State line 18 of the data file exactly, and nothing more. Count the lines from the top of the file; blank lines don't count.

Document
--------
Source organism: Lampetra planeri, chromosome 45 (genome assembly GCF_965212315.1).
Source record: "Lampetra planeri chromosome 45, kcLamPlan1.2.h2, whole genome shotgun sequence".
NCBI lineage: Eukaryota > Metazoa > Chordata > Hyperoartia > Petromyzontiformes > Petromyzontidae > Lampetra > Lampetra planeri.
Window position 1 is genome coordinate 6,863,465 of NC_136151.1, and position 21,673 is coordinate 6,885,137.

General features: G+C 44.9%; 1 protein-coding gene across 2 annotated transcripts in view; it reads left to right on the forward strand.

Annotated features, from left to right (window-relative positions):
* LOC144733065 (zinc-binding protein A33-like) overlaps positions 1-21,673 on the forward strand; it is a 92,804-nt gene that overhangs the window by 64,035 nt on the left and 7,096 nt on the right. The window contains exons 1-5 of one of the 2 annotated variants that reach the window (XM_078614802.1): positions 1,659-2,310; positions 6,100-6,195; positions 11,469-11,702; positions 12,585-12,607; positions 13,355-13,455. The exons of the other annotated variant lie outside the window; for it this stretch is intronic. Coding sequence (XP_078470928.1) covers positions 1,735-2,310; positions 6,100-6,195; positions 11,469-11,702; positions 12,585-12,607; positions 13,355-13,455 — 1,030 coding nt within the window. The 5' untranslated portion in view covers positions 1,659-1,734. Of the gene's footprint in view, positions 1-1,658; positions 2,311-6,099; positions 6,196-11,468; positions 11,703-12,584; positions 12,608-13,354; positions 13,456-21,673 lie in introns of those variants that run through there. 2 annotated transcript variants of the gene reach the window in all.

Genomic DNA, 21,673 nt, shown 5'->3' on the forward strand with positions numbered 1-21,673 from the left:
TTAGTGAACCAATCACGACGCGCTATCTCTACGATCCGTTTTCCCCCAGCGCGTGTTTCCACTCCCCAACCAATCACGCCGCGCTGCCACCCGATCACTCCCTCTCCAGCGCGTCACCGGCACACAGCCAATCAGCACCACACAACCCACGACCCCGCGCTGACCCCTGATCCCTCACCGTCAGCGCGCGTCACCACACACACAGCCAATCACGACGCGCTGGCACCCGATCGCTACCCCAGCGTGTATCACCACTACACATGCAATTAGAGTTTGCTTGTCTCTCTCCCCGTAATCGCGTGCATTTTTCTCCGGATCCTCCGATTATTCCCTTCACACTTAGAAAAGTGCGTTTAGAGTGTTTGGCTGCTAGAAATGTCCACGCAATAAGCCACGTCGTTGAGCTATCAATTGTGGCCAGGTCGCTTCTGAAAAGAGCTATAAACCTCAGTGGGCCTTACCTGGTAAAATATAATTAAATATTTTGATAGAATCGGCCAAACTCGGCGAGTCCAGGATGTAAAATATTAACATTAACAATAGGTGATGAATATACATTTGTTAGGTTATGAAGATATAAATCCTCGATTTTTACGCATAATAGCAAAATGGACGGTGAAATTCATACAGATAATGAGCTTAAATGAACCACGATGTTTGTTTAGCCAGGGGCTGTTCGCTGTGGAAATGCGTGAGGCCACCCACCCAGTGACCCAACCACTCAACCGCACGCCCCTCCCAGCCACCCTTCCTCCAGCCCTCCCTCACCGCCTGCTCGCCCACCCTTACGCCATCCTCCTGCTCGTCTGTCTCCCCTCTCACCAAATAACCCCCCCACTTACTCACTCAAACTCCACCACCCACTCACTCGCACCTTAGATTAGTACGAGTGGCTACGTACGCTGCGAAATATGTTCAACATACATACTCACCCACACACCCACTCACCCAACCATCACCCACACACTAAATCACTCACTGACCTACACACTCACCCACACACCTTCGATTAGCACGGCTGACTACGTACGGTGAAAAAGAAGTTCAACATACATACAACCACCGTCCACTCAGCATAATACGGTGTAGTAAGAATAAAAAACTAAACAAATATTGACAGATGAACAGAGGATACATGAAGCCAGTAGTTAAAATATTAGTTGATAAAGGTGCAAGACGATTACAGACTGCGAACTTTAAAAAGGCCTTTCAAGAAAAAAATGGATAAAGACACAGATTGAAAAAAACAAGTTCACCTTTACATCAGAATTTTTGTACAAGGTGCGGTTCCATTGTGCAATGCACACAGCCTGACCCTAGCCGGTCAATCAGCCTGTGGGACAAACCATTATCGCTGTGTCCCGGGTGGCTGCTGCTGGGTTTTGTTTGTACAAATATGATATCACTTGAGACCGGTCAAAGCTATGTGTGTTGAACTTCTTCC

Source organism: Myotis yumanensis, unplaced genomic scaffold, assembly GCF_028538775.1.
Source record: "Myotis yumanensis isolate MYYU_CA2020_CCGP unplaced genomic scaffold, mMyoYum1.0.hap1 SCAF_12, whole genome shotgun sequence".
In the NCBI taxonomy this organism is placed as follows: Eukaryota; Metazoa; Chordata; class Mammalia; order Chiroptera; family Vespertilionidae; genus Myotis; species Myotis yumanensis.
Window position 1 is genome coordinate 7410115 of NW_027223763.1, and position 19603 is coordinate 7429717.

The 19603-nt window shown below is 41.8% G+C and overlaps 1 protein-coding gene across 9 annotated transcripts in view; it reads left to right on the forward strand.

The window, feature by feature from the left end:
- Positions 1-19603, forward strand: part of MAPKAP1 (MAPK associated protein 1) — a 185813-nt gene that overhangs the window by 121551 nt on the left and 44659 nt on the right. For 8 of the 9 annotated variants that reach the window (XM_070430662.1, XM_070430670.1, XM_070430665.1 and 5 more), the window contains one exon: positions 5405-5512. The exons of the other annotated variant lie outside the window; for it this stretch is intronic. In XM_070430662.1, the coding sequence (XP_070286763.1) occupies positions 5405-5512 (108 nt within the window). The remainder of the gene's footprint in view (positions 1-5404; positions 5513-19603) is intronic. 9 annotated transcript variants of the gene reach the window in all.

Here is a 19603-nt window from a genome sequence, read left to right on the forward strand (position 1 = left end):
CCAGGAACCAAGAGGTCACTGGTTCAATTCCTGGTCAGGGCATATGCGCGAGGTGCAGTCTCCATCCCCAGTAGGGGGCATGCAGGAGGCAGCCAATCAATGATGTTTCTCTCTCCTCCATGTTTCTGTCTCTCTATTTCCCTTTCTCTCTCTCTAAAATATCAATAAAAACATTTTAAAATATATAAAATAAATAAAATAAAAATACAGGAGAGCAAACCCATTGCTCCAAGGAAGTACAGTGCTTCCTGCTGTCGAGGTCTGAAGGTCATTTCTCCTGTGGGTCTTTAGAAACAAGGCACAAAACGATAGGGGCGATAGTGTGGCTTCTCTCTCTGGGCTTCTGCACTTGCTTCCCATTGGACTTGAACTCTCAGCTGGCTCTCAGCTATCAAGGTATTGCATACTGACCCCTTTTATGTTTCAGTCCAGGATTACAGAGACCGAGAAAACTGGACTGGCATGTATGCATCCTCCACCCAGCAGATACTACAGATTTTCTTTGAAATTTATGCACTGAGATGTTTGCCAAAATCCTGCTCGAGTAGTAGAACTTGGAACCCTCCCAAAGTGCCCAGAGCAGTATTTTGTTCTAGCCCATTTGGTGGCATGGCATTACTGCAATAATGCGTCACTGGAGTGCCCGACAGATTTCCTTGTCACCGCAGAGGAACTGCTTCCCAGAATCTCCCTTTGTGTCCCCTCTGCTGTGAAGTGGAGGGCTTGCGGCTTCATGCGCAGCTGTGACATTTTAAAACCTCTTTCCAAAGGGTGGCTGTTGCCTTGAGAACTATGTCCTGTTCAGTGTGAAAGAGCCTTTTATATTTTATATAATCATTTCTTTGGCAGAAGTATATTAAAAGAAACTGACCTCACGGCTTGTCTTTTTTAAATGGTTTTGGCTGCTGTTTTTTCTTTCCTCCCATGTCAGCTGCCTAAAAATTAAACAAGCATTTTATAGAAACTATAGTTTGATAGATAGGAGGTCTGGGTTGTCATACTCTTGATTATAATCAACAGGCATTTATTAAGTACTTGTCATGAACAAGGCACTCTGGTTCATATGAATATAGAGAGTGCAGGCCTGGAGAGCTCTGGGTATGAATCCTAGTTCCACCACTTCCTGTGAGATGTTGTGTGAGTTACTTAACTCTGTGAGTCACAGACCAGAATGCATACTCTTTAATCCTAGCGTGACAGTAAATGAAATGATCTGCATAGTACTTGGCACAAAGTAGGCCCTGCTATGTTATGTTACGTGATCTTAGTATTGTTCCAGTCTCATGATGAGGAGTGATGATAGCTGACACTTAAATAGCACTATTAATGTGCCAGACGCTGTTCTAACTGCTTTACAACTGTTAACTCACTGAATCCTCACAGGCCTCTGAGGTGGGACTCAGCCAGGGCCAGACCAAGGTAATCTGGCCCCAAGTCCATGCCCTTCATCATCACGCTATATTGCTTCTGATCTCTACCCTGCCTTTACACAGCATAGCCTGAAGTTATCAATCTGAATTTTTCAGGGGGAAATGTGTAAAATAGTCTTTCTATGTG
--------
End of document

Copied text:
CCAGGAACCAAGAGGTCACTGGTTCAATTCCTGGTCAGGGCATATGCGCGAGGTGCAGTCTCCATCCCCAGTAGGGGGCATGCAGGAGGCAGCCAATCAATGATGTTTCTCTCTCCTCCATGTTTCTGTCTCTCTATTTCCCTTTCTCTCTCTCTAAAATATCAATAAAAACATTTTAAAATATATAAAATAAATAAAATAAAAATACAGGAGAGCAAACCCATTGCTCCAAGGAAGTACAGTGCTTCCTGCTGTCGAGGTCTGAAGGTCATTTCTCCTGTGGGTCTTTAGAAACAAGGCACAAAACGATAGGGGCGATAGTGTGGCTTCTCTCTCTGGGCTTCTGCACTTGCTTCCCATTGGACTTGAACTCTCAGCTGGCTCTCAGCTATCAAGGTATTGCATACTGACCCCTTTTATGTTTCAGTCCAGGATTACAGAGACCGAGAAAACTGGACTGGCATGTATGCATCCTCCACCCAGCAGATACTACAGATTTTCTTTGAAATTTATGCACTGAGATGTTTGCCAAAATCCTGCTCGAGTAGTAGAACTTGGAACCCTCCCAAAGTGCCCAGAGCAGTATTTTGTTCTAGCCCATTTGGTGGCATGGCATTACTGCAATAATGCGTCACTGGAGTGCCCGACAGATTTCCTTGTCACCGCAGAGGAACTGCTTCCCAGAATCTCCCTTTGTGTCCCCTCTGCTGTGAAGTGGAGGGCTTGCGGCTTCATGCGCAGCTGTGACATTTTAAAACCTCTTTCCAAAGGGTGGCTGTTGCCTTGAGAACTATGTCCTGTTCAGTGTGAAAGAGCCTTTTATATTTTATATAATCATTTCTTTGGCAGAAGTATATTAAAAGAAACTGACCTCACGGCTTGTCTTTTTTAAATGGTTTTGGCTGCTGTTTTTTCTTTCCTCCCATGTCAGCTGCCTAAAAATTAAACAAGCATTTTATAGAAACTATAGTTTGATAGATAGGAGGTCTGGGTTGTCATACTCTTGATTATAATCAACAGGCATTTATTAAGTACTTGTCATGAACAAGGCACTCTGGTTCATATGAATATAGAGAGTGCAGGCCTGGAGAGCTCTGGGTATGAATCCTAGTTCCACCACTTCCTGTGAGATGTTGTGTGAGTTACTTAACTCTGTGAGTCACAGACCAGAATGCATACTCTTTAATCCTAGCGTGACAGTAAATGAAATGATCTGCATAGTACTTGGCACAAAGTAGGCCCTGCTATGTTATGTTACGTGATCTTAGTATTGTTCCAGTCTCATGATGAGGAGTGATGATAGCTGACACTTAAATAGCACTATTAATGTGCCAGACGCTGTTCTAACTGCTTTACAACTGTTAACTCACTGAATCCTCACAGGCCTCTGAGGTGGGACTCAGCCAGGGCCAGACCAAGGTAATCTGGCCCCAAGTCCATGCCCTTCATCATCACGCTATATTGCTTCTGATCTCTACCCTGCCTTTACACAGCATAGCCTGAAGTTATCAATCTGAATTTTTCAGGGGGAAATGTGTAAAATAGTCTTTCTATGTG